Open Forum : Views on the Election

The 2012 elections were remarkable in many ways — from issues, to participation, to outcome. The San Francisco Chronicle shares what Ambika Bist ’15, Rachel Grate ’15, Elizabeth McElvein ’14, and Elisabeth Pfeiffer ’15 say the election meant to them as young female voters and future leaders in business and their communities:

Young Republican wants bipartisanship

“I am a 19-year-old Indian American female, and a conservative, from Northern California,” begins Ambika. “I am by no means your typical Republican Party member. As a decline-to-state voter, I voted for Mitt Romney in my first presidential election.”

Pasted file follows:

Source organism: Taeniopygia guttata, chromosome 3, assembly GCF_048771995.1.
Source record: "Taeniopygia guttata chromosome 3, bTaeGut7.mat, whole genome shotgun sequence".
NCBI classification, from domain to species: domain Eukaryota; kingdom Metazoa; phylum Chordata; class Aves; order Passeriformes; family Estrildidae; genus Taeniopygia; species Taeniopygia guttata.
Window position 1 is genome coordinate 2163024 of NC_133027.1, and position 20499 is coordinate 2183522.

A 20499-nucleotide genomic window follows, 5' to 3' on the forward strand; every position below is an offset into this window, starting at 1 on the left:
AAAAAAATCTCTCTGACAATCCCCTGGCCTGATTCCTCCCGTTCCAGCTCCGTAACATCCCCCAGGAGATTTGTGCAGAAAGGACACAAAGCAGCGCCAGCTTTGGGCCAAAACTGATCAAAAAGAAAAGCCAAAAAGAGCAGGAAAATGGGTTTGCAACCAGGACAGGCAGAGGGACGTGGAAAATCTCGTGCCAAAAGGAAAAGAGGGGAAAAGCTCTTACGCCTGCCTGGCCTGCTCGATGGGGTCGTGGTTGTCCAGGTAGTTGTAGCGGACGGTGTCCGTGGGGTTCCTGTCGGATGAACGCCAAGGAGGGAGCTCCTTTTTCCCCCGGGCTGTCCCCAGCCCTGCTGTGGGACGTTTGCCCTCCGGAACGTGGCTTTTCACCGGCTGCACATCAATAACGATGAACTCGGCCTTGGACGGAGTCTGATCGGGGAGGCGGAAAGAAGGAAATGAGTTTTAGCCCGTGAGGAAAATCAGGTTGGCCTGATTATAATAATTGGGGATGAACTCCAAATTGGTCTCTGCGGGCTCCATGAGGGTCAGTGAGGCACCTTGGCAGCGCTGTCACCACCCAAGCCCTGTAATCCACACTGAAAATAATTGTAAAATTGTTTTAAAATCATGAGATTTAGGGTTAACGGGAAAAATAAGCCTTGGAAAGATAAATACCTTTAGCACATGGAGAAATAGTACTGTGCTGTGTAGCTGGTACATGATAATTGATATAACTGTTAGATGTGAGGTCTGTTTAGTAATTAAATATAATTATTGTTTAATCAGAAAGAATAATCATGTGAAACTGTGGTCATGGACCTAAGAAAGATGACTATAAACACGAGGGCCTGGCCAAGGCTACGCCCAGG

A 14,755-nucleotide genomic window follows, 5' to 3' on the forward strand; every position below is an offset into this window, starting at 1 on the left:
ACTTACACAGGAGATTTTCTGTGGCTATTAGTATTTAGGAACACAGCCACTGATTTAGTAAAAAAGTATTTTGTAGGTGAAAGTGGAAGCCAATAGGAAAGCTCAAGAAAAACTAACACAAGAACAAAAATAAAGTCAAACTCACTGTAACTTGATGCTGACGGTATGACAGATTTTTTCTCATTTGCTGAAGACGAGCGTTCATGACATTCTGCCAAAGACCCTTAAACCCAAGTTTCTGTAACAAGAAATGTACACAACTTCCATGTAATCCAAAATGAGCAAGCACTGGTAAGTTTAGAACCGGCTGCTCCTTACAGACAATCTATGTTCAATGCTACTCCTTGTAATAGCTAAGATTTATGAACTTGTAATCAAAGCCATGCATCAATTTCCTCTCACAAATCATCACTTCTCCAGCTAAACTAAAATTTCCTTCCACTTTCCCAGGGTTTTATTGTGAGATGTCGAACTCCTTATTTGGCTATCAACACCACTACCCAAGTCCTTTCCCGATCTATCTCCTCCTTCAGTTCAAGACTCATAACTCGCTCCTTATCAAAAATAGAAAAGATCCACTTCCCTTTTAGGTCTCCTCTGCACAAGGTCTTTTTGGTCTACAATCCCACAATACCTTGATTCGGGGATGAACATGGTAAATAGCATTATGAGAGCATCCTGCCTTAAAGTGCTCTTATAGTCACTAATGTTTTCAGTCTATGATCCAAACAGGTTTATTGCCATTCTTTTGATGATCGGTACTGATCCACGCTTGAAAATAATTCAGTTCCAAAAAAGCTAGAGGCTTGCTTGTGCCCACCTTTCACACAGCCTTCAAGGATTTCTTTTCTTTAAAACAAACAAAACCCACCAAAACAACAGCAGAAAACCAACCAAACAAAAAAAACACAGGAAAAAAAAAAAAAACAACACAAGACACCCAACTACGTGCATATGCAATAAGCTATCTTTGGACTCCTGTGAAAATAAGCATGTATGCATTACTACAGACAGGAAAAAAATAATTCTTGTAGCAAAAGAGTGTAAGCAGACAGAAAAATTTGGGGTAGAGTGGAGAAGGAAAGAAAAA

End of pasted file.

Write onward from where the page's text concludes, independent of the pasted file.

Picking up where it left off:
Voting with a vagina

“I had a vision of what the future would look like if Republicans gained control of the White House: a future where I couldn’t afford my birth control – or, as Rush Limbaugh calls them, my ‘slut pills,’” says Rachel. “A world where my doctor could be legally obligated to lie to me if my decisions didn’t align with someone else’s religious beliefs.”

Political choice and reproductive justice

“I believe that women’s access to birth control is a social, economic and political imperative,” states Elizabeth. “The 2012 election was an unmistakable victory for reproductive justice advocates, but the war on women has not subsided.”

The real cost of a college education

“This year, my tuition went up 4 percent – not nearly as bad as at the University of California, but it means that I need to work more to lessen the financial strain on my parents,” says Elisabeth. “I worry about my younger sister, who is in elementary school, and how my family will afford for her to attend college if tuition keeps rising faster than salaries.”


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